the arc. With impure carbons, the temperature is lower of dust. In 1897 (Trans. Roy. Soc. Edin., vol. xxxix.) | by 40° C. than in an arc of highly purified graphite. Such Mr. Aitken stated that dust particles are not absolutely
variations would appear to preclude the suggested use of essential for the production of fog, but that, as the air is the brightest part of the positive carbon of the electric arc full of dust and condensation takes place on these by pre- as a standard source of light. ference, therefore practically all our cloud particles have
The second number of the Extensionist, which is a record dust nuclei. The author concludes, justly, we are afraid, of the University Extension Guild, has reached us. that London will always be liable to fogs, owing to its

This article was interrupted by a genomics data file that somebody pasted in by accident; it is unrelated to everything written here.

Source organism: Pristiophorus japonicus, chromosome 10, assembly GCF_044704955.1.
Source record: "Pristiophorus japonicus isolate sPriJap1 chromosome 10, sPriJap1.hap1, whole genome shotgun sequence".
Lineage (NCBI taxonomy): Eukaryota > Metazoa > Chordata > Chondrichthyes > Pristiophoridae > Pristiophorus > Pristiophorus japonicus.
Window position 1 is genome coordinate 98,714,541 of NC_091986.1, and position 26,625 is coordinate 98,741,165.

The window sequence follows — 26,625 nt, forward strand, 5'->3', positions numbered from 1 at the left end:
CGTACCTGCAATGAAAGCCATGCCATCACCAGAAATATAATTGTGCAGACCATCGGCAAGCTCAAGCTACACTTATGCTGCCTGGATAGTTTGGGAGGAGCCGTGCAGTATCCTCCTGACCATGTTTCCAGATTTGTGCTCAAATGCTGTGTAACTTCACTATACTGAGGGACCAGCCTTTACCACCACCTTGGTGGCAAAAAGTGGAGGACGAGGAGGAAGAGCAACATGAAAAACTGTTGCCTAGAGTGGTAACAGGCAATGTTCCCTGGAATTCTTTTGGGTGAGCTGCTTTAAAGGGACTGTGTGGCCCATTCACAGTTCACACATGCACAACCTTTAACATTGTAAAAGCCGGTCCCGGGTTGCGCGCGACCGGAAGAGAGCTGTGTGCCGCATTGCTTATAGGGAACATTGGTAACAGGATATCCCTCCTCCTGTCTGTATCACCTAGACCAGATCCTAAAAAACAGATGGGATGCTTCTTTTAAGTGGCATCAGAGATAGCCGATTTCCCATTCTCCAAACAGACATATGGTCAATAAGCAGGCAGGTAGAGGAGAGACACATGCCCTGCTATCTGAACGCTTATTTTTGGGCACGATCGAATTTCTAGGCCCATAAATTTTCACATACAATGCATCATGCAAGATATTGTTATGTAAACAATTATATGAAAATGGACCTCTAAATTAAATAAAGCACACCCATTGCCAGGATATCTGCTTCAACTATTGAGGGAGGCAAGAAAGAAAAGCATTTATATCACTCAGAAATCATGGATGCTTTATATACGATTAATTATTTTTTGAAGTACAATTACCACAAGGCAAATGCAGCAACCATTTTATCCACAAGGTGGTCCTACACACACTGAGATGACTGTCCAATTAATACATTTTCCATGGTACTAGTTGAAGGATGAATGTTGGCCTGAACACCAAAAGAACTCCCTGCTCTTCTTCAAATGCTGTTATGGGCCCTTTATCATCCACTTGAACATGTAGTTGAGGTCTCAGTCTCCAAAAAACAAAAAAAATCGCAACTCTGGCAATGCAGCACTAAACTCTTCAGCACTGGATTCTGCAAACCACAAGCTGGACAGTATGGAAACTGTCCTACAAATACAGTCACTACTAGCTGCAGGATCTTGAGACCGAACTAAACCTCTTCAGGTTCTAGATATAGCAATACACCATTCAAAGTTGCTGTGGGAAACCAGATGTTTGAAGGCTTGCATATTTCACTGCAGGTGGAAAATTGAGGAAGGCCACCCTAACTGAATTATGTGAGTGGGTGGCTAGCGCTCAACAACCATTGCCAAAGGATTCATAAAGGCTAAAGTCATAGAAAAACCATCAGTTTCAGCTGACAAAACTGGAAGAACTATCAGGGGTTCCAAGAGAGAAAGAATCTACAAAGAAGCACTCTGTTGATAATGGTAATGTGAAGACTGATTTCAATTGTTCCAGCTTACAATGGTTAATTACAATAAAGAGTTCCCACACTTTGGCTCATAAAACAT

addition to numerous descriptive notes on the work of the situation and meteorological conditions; all that can be
guild, this issue contains addresses by Sir Arthur Rücker, hoped for is a reduction in the more disagreeable con
F.R.S., Mr. Hilaire Belloc, and Mr. Banister Fletcher. stituent elements; there seems to be, so far, no way of appreciably reducing their frequency or their bad effects.
THE Infants' Health Society has published a pamphlet We hope that the experiments begun by Sir Oliver Lodge,
entitled “ The Present Conditions of Infant Life, and their with a view to their possible ultimate dissipation by elec
Effect on the Nation," which directs attention to the almost tricity, will be energetically continued.